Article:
In some areas of the country, the elite 7-on-7 circuit has become much more like AAU basketball than most football coaches would like.
Still, some of the top skill players in the country compete in those elite 7-on-7 circuits, so of course coaches evaluate all of that a bit, but coaches will also universally agree that actual game film is infinitely more valuable during the evaluation process.
Earlier this week, after one of their camps, Dabo was asked about how he and his staff evaluate player performances in 7-on-7, and he offered up some interesting thoughts.
"You're not going to last very long if you're making all your evaluations off from a 7-on-7 tape," Dabo explained before adding that seeing beyond combine numbers and putting more value on how a guy plays between the lines is much more important.
Then Dabo used 5-11, 195lb Tampa Bay Bucs wide receiver Adam Humphries as an example. Coming out of high school, Humphries was a two-star corner out of South Carolina and had just 1 offer - Clemson. At Clemson, Humphries made the move to wide receiver and ended up starting 27 games, appeared in 53 games total, and caught just three touchdowns. At Clemson's Pro Day, he ran a 4.53 and later signed a free agent deal with the Bucs. Last year he carved out a pivotal role and finished the year with 61 receptions for 631 yards as a productive NFL wide receiver.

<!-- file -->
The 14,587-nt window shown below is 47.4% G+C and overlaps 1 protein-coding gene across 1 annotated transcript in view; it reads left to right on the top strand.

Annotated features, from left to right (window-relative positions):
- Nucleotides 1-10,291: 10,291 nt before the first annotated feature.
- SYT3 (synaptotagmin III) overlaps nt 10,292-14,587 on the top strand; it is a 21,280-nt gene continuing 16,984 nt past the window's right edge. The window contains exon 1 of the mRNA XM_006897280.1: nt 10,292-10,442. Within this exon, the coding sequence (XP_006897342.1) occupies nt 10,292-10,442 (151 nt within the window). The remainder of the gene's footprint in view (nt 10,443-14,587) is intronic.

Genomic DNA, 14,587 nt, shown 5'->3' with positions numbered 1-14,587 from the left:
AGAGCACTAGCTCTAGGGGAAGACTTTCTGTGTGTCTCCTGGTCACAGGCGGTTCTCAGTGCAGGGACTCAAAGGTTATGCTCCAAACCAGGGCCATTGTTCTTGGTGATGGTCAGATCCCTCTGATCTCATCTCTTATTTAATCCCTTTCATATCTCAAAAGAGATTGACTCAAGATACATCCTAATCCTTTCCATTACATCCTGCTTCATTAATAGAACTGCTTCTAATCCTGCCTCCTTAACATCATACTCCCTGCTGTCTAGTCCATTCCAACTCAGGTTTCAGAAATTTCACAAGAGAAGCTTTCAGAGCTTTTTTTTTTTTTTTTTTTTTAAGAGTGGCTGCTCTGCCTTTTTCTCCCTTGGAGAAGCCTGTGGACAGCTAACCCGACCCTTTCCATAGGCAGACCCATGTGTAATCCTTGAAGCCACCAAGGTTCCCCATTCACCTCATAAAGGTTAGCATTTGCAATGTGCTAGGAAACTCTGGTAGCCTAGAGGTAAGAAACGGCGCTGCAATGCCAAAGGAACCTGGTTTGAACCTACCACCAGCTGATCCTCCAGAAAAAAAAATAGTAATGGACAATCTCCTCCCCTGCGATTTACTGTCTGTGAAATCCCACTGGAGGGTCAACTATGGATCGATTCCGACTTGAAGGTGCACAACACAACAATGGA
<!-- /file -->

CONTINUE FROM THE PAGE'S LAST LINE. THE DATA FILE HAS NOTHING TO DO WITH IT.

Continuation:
"That's why the Adam Humphries of the world are playing in the NFL, because they get overlooked by the combine stuff and recruiting rankings and all that. At the end of the day you've got to be a football player. So I look way more into that - what type of player are they? Sometimes guys have a lot of measurables but they're not very good football players. Some people don't have very good measurables, but they're very good football players."
"At the end of the day, it's one thing to catch that ball over the middle when the guy is out there with a t-shirt on, it's another thing when he has some pads on. It's a different mindset."
"If you're not using football tape to evaluate, you're probably going to make a lot of mistakes."
Hear Dabo's full thoughts in the video.